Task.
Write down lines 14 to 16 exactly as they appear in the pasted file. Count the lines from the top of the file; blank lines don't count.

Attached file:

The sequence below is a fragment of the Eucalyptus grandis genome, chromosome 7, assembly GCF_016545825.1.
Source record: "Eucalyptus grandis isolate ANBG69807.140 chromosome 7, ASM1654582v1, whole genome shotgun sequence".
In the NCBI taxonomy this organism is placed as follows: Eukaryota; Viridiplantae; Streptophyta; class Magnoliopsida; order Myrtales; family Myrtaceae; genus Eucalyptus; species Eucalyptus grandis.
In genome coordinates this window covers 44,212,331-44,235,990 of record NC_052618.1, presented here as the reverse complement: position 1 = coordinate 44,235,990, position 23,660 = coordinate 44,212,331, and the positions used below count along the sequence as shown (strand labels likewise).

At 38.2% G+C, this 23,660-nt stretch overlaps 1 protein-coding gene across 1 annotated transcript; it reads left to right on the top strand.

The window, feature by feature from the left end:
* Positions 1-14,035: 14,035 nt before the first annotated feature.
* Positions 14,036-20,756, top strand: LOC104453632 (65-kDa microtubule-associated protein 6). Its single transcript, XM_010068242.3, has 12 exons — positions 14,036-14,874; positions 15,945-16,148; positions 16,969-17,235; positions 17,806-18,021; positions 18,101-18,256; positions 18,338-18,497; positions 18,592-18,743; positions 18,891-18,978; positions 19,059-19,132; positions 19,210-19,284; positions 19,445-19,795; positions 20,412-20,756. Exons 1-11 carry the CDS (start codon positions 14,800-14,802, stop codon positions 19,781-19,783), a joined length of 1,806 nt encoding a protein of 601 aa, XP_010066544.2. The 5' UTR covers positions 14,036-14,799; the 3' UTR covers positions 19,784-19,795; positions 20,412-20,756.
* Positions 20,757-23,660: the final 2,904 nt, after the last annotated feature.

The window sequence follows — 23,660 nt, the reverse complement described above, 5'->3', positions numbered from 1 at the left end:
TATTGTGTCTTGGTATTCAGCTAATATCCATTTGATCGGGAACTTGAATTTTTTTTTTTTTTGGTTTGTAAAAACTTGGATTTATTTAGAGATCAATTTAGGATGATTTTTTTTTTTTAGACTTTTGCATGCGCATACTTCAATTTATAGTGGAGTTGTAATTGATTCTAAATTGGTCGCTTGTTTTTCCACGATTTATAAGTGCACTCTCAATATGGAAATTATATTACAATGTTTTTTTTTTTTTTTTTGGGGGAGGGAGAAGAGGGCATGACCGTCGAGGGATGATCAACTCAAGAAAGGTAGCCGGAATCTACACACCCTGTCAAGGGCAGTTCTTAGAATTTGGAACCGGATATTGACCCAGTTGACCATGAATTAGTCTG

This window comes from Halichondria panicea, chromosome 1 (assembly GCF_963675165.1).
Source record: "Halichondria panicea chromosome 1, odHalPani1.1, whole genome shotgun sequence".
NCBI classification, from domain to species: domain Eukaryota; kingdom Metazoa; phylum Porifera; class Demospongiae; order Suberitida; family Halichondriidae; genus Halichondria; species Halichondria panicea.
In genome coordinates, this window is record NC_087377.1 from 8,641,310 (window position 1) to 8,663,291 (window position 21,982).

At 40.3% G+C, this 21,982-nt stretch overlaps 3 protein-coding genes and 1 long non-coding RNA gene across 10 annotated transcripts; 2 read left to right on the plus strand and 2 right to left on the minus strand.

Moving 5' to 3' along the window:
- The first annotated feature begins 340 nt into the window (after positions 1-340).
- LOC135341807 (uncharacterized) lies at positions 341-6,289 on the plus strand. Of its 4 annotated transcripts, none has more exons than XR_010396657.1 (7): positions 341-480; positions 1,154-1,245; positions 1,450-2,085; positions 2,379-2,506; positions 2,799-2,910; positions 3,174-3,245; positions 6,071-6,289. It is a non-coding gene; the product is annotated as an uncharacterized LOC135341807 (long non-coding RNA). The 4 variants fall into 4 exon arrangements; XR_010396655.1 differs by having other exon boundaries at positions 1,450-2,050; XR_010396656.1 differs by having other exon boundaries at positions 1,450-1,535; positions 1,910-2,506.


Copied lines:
NCBI classification, from domain to species: domain Eukaryota; kingdom Metazoa; phylum Porifera; class Demospongiae; order Suberitida; family Halichondriidae; genus Halichondria; species Halichondria panicea.
In genome coordinates, this window is record NC_087377.1 from 8,641,310 (window position 1) to 8,663,291 (window position 21,982).

At 40.3% G+C, this 21,982-nt stretch overlaps 3 protein-coding genes and 1 long non-coding RNA gene across 10 annotated transcripts; 2 read left to right on the plus strand and 2 right to left on the minus strand.